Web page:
Graph 3: Lorenz curve for access to at least basic sanitation services

The pattern of the actual Gini coefficients in relation to the maxium Gini coefficients is similar for sanitation as for water (graph 4 below), with the obvious trend being that as total access levels increase, equality also increases. Moreover, for a given level of access, countries have very different Gini coefficient. For example, the DR Congo and Côte d'Ivoire have similar levels of access to sanitation, but very different Gini coefficients. In DR Congo, even the richest quintiles have a very low level of access to toilets, whereas in Côte d'Ivoire it is very high in the richest quintile and close to non-existent in the poorest quintiles.

Graph 4: Gini-coefficients of countries in relation to the % of the population with access to at least basic sanitation services

Conclusion

The SDG imperative of 'leaving no one behind' requires knowing who is currently being left behind, but also how far behind they are being left. Additionally, as countries' access to WASH services increase, they need to ensure that poorer and richer segments of the population are in the same service areas. Cross subsidies need to be arranged and the fixed costs of developing WASH infrastructure costs should be born by the more affluent populations, so as to make the smaller marginal costs of connecting the poorer populations more affordable.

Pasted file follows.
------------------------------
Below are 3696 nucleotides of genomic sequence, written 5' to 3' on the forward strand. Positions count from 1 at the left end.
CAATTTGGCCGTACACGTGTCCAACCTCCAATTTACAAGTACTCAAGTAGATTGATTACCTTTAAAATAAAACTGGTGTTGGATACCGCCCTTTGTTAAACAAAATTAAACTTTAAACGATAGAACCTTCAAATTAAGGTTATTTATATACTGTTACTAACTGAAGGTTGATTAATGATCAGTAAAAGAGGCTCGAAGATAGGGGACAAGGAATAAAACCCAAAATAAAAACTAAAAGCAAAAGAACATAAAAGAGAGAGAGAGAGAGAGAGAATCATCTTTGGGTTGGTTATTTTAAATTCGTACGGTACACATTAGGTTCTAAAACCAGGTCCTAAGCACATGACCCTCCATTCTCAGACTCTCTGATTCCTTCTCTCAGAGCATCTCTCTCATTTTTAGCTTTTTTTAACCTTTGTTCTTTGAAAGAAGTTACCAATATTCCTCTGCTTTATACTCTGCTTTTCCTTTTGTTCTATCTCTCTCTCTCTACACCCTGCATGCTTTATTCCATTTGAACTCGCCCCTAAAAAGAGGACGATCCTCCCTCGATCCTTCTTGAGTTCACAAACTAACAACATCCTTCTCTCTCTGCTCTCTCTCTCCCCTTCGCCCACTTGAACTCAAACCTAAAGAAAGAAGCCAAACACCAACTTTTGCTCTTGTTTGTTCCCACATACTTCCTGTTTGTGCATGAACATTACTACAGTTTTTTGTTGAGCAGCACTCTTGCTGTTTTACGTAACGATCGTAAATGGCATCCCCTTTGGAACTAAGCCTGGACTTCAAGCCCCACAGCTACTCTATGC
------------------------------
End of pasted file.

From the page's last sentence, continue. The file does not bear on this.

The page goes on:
This requires that we start tracking inequality in access through some of the measurements and methods described here. Each of these forms of measurement and visualisations of the gap has its advantages and disadvantages. If you want to analyse the current situation of a country, the graph on the JMP website tells you the details. But if you want to compare across countries, a Lorenz curve may be more useful. For comparison over time, or comparing the country with the maximum level of inequality, a Gini coefficient may be useful. 

I hope that through the analysis of these kinds of data, we can get better insights into current levels of (in)equality in access and ways to start addressing them. If you want to explore further data for a country of your particular interest, please visit the JMP website, or find a copy of my database below.

Acknowledgements

A big thanks to Catarina Fonseca for reviewing this work.